By Terence Carter*
First we had the Lonely Planet author fraud where a writer’s tales of his unethical escapades exposed a publisher’s loopholes and led to an undermining of the travel writing profession.

Now we have the Wine Spectator award fraud where the magazine’s own Wine Spectator Award of Excellence was bestowed upon a non-existent restaurant, Osteria L’Intrepido di Milano, bringing into question the ethics of the publication. This time it’s the publisher who can be blamed for the complete lack of confidence readers now have in the previously well-respected wine magazine.

Whenever we’ve seen the Wine Spectator sticker on the window of a restaurant, we’ve assumed the restaurant has ‘won’ an award, not just sent off a wine list, menu, and non-refundable $250 cheque, and been given an ‘award’. The hardest part of receiving the ‘award’ would appear to be getting the little air bubbles out of the Wine Spectator sticker as you put it on the inside of the window of the restaurant.

In Wine Spectator’s defense, they do tell us they can’t visit “every award-winning restaurant” in the fine print on their website. However, we still expected more of such a pernickety publication. In view of the fact the magazine doesn’t actually send anyone to assess all the restaurants they’re bestowing ‘awards’ upon, perhaps ‘certification’ would be more appropriate.

Because there is more to being a good wine restaurant than just boasting a list of vintages. Is the wine on the list well-matched with the restaurant’s cuisine? Does the restaurant know how to handle and store wines properly? Do they actually have the wines they claim to have on their list? Does someone there know how to advise customers on what wines work with which the dishes, how to keep those wines at the right temperature, how to open them properly, and how to evaluate the wine before serving it?

It’s the condescending and haughty tone of the response to the ruse by Wine Spectator that’s equally as disappointing – along with their idea to spin the scandal by playing the victim. They actually say they’re the “victim of a mugging”. (You can read more about the “mugger”, author and wine critic Robin Goldstein, his book, and his academic study that started all this here.) Sadly, this tone is exactly why so many people hate wine snobs.

Thomas Matthews, Wine Spectator executive editor, posted on their forum: “It is sad that an unscrupulous person can attack a publication that has earned its reputation for integrity over the past 32 years. Wine Spectator will clearly have to be more vigilant in the future.” What is really sad is that the publication traded that hard-earned integrity for easy money and that their industry awards program was little more than a fundraising scheme.

They say they have 4,000 restaurants that have attained the ‘Award of Excellence’. At $250 a year per restaurant, that’s a tidy one million dollars a year for a couple of people to rubber-stamp applications – and enjoy the odd good meal at the restaurants they could be bothered to visit. This doesn’t include the one-third they claim didn’t make the grade. Guess those restaurants must have spelt Gewürztraminer without the umlut…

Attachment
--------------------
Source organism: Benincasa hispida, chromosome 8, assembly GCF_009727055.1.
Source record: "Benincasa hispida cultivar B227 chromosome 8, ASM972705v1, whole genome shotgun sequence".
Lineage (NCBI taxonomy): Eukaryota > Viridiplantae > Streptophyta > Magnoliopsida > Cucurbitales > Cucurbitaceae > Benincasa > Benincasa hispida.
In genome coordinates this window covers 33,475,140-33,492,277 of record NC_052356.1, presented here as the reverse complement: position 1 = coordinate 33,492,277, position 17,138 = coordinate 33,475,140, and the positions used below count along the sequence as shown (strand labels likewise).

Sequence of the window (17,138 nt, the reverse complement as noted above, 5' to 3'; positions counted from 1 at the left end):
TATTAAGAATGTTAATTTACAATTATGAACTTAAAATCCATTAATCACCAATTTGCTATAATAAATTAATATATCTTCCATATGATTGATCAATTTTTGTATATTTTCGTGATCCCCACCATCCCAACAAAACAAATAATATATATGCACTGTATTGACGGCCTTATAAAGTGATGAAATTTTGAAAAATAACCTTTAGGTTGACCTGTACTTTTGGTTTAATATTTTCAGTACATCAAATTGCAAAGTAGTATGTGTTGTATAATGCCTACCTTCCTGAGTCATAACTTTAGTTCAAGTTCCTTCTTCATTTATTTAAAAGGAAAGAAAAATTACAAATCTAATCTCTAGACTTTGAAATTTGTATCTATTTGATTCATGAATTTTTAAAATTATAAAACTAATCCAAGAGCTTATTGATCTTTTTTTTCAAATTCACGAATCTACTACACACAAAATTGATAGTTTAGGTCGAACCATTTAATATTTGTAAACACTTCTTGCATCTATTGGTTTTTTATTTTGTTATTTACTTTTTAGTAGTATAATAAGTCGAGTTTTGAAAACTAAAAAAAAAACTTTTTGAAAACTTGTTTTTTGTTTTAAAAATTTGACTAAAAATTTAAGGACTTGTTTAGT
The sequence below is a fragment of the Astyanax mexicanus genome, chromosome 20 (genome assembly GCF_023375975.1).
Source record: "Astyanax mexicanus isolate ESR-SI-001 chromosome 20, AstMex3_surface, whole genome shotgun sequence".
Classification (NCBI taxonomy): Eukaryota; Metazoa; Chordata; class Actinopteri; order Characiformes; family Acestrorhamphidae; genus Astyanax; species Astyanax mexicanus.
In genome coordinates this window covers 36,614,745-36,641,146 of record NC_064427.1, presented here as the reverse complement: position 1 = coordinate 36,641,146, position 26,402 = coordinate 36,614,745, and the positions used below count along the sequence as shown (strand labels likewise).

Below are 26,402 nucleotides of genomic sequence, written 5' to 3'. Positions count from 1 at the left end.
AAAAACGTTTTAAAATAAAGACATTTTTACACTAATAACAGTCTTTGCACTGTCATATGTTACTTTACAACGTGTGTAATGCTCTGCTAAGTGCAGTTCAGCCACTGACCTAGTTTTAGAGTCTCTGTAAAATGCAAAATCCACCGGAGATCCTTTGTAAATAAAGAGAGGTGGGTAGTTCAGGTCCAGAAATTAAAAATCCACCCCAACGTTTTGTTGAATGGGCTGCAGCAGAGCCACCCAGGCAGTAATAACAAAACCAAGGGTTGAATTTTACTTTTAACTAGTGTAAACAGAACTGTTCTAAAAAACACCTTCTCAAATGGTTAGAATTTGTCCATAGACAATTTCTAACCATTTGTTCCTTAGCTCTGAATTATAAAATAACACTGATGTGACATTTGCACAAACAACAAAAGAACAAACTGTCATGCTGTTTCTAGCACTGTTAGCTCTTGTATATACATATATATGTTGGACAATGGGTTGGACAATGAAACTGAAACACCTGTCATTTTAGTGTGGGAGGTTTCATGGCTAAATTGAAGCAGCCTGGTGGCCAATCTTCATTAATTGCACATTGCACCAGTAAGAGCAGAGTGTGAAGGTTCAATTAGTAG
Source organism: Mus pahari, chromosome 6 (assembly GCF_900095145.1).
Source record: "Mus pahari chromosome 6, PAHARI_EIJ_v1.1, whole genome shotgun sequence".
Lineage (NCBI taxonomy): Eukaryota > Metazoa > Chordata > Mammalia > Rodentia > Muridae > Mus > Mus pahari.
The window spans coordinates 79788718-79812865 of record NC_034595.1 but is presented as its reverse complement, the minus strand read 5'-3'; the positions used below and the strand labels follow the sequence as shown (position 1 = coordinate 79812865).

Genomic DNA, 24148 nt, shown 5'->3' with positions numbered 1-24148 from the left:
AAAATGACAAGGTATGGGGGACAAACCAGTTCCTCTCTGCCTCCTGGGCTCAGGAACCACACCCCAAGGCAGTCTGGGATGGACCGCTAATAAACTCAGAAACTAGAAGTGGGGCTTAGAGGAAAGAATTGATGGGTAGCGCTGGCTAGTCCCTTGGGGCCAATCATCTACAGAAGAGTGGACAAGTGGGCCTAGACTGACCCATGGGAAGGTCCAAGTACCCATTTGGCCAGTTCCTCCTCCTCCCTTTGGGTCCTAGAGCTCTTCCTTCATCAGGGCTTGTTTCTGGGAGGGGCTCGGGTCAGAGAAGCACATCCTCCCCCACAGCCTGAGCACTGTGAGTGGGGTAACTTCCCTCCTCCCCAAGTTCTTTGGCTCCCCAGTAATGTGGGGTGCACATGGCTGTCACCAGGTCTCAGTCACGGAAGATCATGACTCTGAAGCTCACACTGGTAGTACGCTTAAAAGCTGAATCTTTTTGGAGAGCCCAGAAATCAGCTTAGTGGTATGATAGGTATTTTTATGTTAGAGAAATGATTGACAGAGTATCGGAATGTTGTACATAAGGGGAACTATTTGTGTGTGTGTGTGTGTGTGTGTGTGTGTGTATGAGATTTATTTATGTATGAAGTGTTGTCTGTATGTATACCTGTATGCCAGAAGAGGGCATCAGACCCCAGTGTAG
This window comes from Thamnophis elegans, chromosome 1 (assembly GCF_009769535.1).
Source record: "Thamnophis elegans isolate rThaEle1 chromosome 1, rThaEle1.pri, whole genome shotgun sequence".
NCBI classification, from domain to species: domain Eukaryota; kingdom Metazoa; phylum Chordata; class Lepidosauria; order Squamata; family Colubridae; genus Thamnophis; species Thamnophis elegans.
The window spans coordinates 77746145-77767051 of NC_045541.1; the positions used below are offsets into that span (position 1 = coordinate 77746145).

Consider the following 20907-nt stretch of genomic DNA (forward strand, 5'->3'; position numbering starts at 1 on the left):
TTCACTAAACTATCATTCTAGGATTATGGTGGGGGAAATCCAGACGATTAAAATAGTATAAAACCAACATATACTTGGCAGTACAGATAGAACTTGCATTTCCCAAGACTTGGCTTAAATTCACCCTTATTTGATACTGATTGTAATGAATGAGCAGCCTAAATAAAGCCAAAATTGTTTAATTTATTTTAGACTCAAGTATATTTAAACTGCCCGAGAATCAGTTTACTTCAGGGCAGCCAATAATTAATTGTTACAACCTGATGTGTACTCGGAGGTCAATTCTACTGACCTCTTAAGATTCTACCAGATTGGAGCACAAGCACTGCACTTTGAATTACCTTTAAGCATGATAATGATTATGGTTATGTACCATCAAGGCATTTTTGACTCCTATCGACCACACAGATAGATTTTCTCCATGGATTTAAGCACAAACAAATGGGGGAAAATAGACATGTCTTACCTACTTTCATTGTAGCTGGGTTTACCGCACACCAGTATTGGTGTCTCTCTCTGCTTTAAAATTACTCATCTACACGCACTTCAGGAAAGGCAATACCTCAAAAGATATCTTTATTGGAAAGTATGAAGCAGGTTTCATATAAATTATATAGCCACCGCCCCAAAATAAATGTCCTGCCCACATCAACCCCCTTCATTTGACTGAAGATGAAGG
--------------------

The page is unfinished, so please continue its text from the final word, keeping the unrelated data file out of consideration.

But we do recall questioning of the awards some time back in the New York Times… Matthews responded to the criticism of Wine Spectator visiting a tiny percentage of their ‘award-winning’ restaurants by saying: “I admit that compared with the Michelin Guide, it’s a weakness in the system. But we’re not really promising that we’re judging the restaurant. We’re judging the wine list at the lower level.” This was in 2003 so the weakness in the system was clearly counteracted by the strong revenue stream the magazine received from the ‘awards’. Five years later, they still hadn’t done anything about it. Instead they end up giving a fake restaurant an ‘award’.

What’s also instructive is the tone and content of Matthews response to the NYT story: “The basic award is not that hard to get” and ”At that level,” Mr. Matthews added, ”we’re trying to bring people into a wine consciousness. We’re trying to be as inclusive as possible.” It was a disingenuous claim then, even less so now that they’ve had five years to make themselves more accountable. Or perhaps they’ve been too busy trying to educate those poor people who don’t have a deep understanding about botrytis or appreciate hints of barnyard on the nose.

But Matthews is still unrepentant, posting this week on the Wine Spectator forums: “Most importantly, however, this scam does not tarnish the legitimate accomplishments of the thousands of real restaurants who currently hold Wine Spectator awards, a result of their skill, hard work and passion for wine.” Indeed?

So for all those restaurants who have duly photocopied their wine list, menu and drawn a cheque for $250 each year, we salute you!

* Terence is my husband, co-author and a wine-lover.